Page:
In addition to attachment style, attachment theory also suggests that the quality of attachment in early childhood can have long-lasting effects on an individual’s emotional and behavioral development. Research has demonstrated that children who experience insecure attachment in early childhood are more likely to develop addiction later in life. This is because insecure attachment can lead to a wide range of emotional and behavioral difficulties, including low self-esteem, anxiety, and depression. These mental health issues can often easily lead into active addiction, as the person tries to deal with the issues of attachment as well as trying to manage their mental health issues.
For example, many individuals that were adopted suffer from attachment issues, and there is a high propensity of addiction in those that were adopted. It should be noted that the child may have been adopted into a safe, secure, loving home with parents who gave the child ongoing and healthy care and support. However, because attachments develop at such a young age, many adopted children develop attachment issues or disorders through no fault of the family that adopts them. Another example would be children who experience neglect or abuse in early childhood. These children may often develop insecure attachment styles as a result. These insecure attachment styles can lead to difficulties in emotional regulation and ways they are able to cope with or manage stress, ultimately setting them up for active addiction later in life. Similarly, children who experience a parental divorce or separation may also develop insecure attachment styles, especially if there is conflict, instability, or abuse in the home. Children in these scenarios can also develop insecure attachment styles, making them more susceptible to suffering from addiction.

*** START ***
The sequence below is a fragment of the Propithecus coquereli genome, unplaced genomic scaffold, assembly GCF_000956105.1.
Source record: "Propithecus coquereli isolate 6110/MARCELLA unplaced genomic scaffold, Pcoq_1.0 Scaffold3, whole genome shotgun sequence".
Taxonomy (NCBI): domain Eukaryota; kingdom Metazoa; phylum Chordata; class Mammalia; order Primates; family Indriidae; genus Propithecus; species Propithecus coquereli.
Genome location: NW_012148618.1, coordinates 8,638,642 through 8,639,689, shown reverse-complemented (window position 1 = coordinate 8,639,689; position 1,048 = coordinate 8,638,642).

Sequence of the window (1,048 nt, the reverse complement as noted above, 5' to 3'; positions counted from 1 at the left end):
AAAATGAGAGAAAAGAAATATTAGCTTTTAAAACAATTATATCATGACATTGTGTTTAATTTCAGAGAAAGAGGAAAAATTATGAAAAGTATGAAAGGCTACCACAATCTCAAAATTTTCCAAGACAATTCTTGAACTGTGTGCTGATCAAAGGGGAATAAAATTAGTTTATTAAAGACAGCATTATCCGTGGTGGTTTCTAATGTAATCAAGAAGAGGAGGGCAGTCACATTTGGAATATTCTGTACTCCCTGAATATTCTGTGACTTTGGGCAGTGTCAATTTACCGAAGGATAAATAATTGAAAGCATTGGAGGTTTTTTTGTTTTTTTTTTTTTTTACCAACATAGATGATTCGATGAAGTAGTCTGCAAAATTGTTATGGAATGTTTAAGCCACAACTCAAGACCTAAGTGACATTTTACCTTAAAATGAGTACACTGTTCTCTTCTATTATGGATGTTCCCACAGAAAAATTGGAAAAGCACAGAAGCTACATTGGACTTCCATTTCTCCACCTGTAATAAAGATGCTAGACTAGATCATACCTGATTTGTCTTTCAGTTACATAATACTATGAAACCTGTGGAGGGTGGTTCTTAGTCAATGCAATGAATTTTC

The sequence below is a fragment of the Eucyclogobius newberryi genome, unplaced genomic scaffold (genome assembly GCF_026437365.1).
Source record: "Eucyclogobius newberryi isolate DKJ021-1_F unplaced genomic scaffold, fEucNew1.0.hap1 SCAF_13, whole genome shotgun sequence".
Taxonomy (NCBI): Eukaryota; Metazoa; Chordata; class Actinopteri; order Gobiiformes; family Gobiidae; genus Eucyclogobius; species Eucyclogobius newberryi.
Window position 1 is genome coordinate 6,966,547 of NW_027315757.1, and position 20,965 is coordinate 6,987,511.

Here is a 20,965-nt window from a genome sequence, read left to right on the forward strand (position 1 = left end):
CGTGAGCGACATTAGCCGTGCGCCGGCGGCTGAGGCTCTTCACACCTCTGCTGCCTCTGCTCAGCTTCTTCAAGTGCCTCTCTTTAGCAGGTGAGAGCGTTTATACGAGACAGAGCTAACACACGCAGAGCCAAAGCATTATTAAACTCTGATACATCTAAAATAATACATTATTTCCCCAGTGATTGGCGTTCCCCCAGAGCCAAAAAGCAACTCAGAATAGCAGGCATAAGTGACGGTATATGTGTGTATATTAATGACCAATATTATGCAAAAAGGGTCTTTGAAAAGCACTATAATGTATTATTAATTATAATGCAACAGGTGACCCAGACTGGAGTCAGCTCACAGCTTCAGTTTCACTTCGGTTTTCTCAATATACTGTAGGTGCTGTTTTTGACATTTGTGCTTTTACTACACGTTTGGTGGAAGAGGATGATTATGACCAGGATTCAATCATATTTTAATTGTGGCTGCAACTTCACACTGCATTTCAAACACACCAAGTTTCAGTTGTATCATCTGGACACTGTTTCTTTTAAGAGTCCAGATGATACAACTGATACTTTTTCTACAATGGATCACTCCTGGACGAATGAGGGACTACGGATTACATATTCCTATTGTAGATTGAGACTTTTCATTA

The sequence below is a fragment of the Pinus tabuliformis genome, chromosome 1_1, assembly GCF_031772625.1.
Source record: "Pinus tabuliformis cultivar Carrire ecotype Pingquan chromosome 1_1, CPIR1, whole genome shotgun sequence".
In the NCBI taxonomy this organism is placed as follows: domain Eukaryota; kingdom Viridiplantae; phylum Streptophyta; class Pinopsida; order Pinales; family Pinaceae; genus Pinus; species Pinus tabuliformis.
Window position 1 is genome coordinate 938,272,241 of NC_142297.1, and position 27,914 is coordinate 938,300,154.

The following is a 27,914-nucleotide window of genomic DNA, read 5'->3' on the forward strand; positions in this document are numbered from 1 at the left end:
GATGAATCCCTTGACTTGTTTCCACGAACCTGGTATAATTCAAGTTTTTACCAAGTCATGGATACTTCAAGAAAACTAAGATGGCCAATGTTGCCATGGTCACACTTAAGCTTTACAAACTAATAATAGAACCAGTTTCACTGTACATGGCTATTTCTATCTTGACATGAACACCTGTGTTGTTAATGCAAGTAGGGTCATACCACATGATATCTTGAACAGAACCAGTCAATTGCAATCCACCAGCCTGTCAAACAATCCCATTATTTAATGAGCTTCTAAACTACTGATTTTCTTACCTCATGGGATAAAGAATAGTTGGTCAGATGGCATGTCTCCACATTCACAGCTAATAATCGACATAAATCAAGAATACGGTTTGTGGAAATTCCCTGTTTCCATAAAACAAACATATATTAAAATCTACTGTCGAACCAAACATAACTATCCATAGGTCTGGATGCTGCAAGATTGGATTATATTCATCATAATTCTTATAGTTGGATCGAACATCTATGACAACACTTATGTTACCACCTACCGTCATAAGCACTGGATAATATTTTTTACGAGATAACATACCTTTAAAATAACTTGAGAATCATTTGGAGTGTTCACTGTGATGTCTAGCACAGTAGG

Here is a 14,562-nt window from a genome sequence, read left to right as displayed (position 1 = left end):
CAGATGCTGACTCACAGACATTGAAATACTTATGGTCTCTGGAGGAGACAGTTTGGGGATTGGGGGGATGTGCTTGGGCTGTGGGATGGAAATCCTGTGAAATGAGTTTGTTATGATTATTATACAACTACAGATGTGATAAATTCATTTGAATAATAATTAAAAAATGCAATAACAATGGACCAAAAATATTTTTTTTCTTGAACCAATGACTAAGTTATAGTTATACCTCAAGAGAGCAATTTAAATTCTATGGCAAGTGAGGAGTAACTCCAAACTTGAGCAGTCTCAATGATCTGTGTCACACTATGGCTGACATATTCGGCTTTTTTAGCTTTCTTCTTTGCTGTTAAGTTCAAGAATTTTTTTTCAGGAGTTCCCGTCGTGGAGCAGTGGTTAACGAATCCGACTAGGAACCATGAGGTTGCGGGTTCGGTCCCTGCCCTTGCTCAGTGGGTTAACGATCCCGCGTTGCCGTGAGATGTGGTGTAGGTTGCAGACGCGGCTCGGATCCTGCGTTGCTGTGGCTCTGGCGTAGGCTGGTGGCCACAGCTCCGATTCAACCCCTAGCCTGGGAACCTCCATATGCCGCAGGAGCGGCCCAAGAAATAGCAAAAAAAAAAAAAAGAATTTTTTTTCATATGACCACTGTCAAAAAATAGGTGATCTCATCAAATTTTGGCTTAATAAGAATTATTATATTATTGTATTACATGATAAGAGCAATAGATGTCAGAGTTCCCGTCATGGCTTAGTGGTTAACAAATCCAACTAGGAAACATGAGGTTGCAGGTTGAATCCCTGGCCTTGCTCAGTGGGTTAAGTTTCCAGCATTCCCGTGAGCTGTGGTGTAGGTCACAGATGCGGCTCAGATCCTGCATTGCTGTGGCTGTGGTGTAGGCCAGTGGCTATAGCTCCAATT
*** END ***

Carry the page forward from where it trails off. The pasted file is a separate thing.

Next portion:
Because addiction is often described as a “disease of loneliness”, there is little surprise that a child with an insecure attachment style is more likely to eventually become an adult dealing with an addiction or substance use disorder. Individuals that do not have safe, secure, and healthy bonds with others, or who feel insecure, alone, and isolated, often turn to drugs and alcohol to fill the hole that feel they are missing emotionally and spiritually. So, addiction and attachment are strongly associated, as insecure attachment styles easily feed into active addiction. In a sense, the drugs, alcohol, and lifestyle of active addiction create the illusion of a safe, secure relationship. The drugs and alcohol are filling the emptiness and loneliness that the individual has felt since childhood and has been unable to create with other human beings as they aged and matured.